The way modules are loaded changed with the introduction of modern Dojo (1.7+). Dojo now uses the AMD format for packaging and loading modules within an application. AMD avoids the use of globals, which limits the likelihood of unintended interactions between modules. By leveraging AMD and the flexible configuration provided by the Dojo loader, we can load different versions of the same package on a page without dangerous interactions.

Mocking data with Intern

By on July 14, 2014 11:43 am

When writing tests for an application, it’s prudent to add mock or stub data in order to allow code to be properly tested in isolation from other parts of the system. Within a normal Dojo application, there are typically three places where mocking will occur: I/O requests, stores, and module dependencies.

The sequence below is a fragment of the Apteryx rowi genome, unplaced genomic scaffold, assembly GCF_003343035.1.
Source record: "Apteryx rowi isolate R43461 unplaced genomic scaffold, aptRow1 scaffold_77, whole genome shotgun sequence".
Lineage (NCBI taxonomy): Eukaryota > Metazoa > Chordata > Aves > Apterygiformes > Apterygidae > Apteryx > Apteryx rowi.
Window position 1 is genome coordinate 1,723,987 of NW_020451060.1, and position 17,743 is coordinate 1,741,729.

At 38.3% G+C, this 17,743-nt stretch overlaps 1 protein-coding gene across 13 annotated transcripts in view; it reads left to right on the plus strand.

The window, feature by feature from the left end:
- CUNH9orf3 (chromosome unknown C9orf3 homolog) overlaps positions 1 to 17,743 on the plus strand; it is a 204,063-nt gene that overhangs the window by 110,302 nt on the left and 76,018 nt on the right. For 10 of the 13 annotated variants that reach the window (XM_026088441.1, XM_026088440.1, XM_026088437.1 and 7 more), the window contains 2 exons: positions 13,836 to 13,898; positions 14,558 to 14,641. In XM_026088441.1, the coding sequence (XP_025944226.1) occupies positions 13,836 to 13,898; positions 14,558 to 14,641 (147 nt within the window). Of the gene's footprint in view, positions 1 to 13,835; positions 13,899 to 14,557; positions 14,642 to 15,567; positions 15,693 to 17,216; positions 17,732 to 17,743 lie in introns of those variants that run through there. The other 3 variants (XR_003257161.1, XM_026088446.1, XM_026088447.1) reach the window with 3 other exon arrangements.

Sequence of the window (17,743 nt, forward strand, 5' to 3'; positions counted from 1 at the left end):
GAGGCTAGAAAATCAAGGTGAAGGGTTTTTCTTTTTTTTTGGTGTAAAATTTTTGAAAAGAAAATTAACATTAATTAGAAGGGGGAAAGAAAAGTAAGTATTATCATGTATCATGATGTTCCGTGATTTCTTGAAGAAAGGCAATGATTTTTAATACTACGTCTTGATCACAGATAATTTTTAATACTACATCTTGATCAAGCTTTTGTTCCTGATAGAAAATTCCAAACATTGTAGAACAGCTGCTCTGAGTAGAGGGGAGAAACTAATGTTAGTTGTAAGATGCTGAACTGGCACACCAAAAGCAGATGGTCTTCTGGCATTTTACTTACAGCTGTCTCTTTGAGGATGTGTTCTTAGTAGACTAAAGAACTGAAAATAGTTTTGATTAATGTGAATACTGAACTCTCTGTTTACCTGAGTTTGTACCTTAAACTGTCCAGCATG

Testable code best practices

By on July 11, 2014 12:03 pm

Many of the best practices for writing testable code also conform to general code best practices. Code that is easily testable often also tends to be highly maintainable and resilient against changing business requirements. This blog post provides a brief overview of key criteria for writing highly testable code.

Dojo FAQ: Dynamically loading CSS

By on July 2, 2014 11:46 am

DojoFAQ

In large JavaScript applications, it can be beneficial to dynamically load CSS stylesheets. For example, if a certain JavaScript widget, such as a complex grid, uses a large standalone stylesheet for its display aesthetics, it would be optimal to only load this stylesheet if the widget is in use, rather than always including the CSS source on each application load.